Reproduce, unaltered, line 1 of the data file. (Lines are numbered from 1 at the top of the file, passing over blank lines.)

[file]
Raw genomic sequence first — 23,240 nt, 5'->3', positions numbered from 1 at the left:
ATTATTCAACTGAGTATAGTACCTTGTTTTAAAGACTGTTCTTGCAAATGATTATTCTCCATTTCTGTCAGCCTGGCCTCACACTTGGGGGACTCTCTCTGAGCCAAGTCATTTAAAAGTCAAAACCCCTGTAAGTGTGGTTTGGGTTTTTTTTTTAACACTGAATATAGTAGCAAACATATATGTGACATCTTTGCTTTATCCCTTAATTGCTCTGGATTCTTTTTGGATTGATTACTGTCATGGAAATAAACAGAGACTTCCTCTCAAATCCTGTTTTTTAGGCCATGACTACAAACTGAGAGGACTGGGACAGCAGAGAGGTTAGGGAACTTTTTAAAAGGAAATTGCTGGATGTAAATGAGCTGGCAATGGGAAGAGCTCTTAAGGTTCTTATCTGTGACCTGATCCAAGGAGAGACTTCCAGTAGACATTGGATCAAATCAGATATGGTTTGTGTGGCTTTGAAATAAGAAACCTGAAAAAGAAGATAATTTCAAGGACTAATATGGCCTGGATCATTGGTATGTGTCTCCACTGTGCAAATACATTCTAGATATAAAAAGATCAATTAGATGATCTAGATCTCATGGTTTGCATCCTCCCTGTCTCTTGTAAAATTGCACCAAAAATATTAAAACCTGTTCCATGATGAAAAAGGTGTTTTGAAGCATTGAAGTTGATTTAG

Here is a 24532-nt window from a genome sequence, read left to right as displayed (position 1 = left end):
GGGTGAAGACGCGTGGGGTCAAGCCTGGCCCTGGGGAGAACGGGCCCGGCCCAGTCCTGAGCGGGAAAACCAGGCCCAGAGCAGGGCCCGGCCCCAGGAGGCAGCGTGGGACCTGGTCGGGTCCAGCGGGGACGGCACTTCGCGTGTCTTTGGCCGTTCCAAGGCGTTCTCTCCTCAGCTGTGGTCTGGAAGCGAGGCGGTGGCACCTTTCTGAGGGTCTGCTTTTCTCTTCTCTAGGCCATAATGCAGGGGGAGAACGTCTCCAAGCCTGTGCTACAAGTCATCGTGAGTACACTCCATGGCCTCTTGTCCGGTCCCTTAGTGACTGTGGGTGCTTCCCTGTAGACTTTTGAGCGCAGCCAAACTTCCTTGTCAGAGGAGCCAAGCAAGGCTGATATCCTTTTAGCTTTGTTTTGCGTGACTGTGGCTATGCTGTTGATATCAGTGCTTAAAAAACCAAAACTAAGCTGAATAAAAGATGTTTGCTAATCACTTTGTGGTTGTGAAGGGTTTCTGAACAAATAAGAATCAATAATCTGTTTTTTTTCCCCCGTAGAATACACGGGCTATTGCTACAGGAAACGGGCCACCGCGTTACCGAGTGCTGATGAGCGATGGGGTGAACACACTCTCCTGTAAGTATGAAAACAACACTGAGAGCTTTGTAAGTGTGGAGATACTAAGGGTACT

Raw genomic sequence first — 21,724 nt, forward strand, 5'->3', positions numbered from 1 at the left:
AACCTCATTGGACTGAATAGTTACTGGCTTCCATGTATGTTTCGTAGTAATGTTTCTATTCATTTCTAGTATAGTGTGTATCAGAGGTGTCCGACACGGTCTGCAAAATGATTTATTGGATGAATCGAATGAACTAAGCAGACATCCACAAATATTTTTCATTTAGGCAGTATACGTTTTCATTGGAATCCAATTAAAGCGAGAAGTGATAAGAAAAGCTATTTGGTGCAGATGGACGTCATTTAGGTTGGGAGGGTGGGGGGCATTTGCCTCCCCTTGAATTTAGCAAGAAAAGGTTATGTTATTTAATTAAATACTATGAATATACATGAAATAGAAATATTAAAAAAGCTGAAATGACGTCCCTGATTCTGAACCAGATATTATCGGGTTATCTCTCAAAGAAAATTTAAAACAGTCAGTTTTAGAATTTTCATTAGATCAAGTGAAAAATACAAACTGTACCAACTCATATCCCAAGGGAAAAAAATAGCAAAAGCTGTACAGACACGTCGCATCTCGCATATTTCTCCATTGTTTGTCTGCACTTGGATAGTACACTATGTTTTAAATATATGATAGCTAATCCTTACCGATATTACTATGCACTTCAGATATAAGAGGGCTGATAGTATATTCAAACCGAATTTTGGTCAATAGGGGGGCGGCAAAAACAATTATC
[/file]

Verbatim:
Raw genomic sequence first — 23,240 nt, 5'->3', positions numbered from 1 at the left: